“If a strong movement of people come together and boycott shark fishing, then we can lobby successfully to make shark finning illegal and well-regulated on a global scale”.
“The practice is about as cruel as it is unnecessary. The fins are tasteless, with no nutritional or medicinal value. Despite this, the fins are used in epic proportions to make shark fin soup, a ‘delicacy’ that is seen as a symbol of status in Asian culture”. Pat tells me that the fins sell for as much as USD $500 per kilo. “Shark finning may be a multi-billion dollar industry, but it is also largely unmanaged, unchecked and unsustainable”, says Pat. The demand has risen dramatically as a result of China’s rising affluence, with Hong Kong at the centre of the global fin trade. In Hong Kong, 89% of people surveyed had eaten shark fin soup at a wedding banquet. Pat continues to say “What the Chinese don’t realise (or choose to ignore) is that shark meat is highly poisonous, due to its extremely high concentration of mercury and other toxins”.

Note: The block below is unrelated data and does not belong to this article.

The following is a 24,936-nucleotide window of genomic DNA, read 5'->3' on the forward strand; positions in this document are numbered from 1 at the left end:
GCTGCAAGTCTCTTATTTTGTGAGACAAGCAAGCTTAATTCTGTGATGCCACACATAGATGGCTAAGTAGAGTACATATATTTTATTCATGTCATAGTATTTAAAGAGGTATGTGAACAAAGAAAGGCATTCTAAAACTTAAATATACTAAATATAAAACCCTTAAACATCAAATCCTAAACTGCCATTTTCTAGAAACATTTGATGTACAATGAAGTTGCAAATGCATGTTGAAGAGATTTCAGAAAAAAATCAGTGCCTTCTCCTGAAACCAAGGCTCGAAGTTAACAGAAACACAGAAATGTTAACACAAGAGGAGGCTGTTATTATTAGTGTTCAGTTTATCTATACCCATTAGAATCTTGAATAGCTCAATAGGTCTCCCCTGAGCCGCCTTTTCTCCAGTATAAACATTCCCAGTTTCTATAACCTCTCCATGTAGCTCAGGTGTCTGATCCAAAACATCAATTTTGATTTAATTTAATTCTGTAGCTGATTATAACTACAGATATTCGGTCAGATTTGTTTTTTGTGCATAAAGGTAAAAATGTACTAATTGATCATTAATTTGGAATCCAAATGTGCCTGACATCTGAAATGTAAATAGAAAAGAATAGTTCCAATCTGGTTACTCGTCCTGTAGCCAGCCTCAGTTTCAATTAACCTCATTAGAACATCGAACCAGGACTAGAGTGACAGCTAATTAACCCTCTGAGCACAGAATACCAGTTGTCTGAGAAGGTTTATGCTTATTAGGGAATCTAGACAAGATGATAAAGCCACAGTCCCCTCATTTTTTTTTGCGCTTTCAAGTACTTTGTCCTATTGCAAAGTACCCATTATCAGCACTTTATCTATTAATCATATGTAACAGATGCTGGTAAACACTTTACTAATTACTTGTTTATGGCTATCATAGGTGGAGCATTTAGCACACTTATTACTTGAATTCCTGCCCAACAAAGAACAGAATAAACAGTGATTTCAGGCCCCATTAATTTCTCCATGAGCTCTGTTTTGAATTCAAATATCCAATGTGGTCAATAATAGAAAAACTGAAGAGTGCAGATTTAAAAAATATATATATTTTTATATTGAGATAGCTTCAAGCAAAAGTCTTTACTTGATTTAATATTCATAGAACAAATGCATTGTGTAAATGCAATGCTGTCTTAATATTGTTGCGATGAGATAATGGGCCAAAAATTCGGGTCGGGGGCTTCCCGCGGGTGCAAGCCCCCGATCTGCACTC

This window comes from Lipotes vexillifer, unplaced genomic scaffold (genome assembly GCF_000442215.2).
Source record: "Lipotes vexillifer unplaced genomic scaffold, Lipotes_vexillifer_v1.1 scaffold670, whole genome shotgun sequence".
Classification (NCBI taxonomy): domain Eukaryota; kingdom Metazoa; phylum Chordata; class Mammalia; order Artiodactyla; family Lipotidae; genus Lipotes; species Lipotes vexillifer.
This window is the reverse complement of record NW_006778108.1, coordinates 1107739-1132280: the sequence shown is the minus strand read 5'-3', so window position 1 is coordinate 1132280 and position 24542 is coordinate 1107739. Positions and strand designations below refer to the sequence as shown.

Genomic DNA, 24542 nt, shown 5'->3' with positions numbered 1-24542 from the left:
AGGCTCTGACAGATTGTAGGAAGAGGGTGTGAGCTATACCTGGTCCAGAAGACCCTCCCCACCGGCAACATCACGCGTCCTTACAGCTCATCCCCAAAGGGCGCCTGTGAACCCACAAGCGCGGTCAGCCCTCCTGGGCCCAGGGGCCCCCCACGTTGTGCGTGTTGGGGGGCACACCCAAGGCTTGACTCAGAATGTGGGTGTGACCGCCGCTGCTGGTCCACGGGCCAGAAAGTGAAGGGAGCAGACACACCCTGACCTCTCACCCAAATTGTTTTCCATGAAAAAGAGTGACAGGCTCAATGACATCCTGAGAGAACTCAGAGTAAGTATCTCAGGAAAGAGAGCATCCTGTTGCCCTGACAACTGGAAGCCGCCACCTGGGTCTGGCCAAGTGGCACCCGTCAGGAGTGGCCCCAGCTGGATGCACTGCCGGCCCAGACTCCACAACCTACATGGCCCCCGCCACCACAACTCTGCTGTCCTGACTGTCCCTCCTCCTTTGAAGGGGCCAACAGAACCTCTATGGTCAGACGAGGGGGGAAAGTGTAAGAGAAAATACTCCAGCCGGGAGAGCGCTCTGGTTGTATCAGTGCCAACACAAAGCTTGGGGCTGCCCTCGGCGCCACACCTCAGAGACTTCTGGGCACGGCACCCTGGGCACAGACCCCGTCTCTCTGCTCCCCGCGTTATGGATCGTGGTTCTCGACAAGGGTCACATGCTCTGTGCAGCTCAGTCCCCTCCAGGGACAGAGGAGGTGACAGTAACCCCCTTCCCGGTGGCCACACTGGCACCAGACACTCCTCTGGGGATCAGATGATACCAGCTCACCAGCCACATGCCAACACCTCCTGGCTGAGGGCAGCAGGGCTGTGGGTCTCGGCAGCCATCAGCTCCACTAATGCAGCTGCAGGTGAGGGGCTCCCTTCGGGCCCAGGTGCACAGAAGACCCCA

Thanks to AMCS (Australian Marine Conservation Society), shark finning is now illegal in Australia, however our fisheries continue to take hundreds of thousands of sharks every year, selling their carcasses on as ‘flake’ or as a low value waste product. Sharks are even being taken from the Great Barrier Reef World Heritage Area. From the tone in Pat’s voice, I can tell that he sees sharks as a crucial part of marine ecology. Pat goes on to explain why. “Sharks are vitally important apex predators, having maintained the balance of prey species and the marine food web for over 400 million years”. “They are crucial to the ecological resilience of the oceans, especially in the light of rapid human-driven climate change and ocean acidification”. What Pat is getting at is that the loss of sharks puts our marine ecosystems at serious risk of collapse, ultimately threatening the survival of mankind. Pat goes on to talk about why sharks are especially vulnerable. “They are slow-growing and late-maturing, producing very few young, which makes them exceptionally vulnerable to overfishing and slow to recover from depletion”. But is it too late to save the sharks? Despite all odds Pat remains optimistic— quoting some of the successful campaigns run by his mates from organisations such as Sea Sheperd, AMCS, Save our Sharks, WildAid and Shark Alliance. “There is a small but powerful network of passionate ambassadors for shark conservation. Their numbers may be small, but their hearts are large and their voices are strong”. For anyone who is keen to contribute to conservation efforts, Pat explains some of the ways to get involved. “Jump on the net and join or donate to one of the shark conservation organisations. Boycott all shark products and unsustainable fisheries, spread the word and lobby for shark protection”.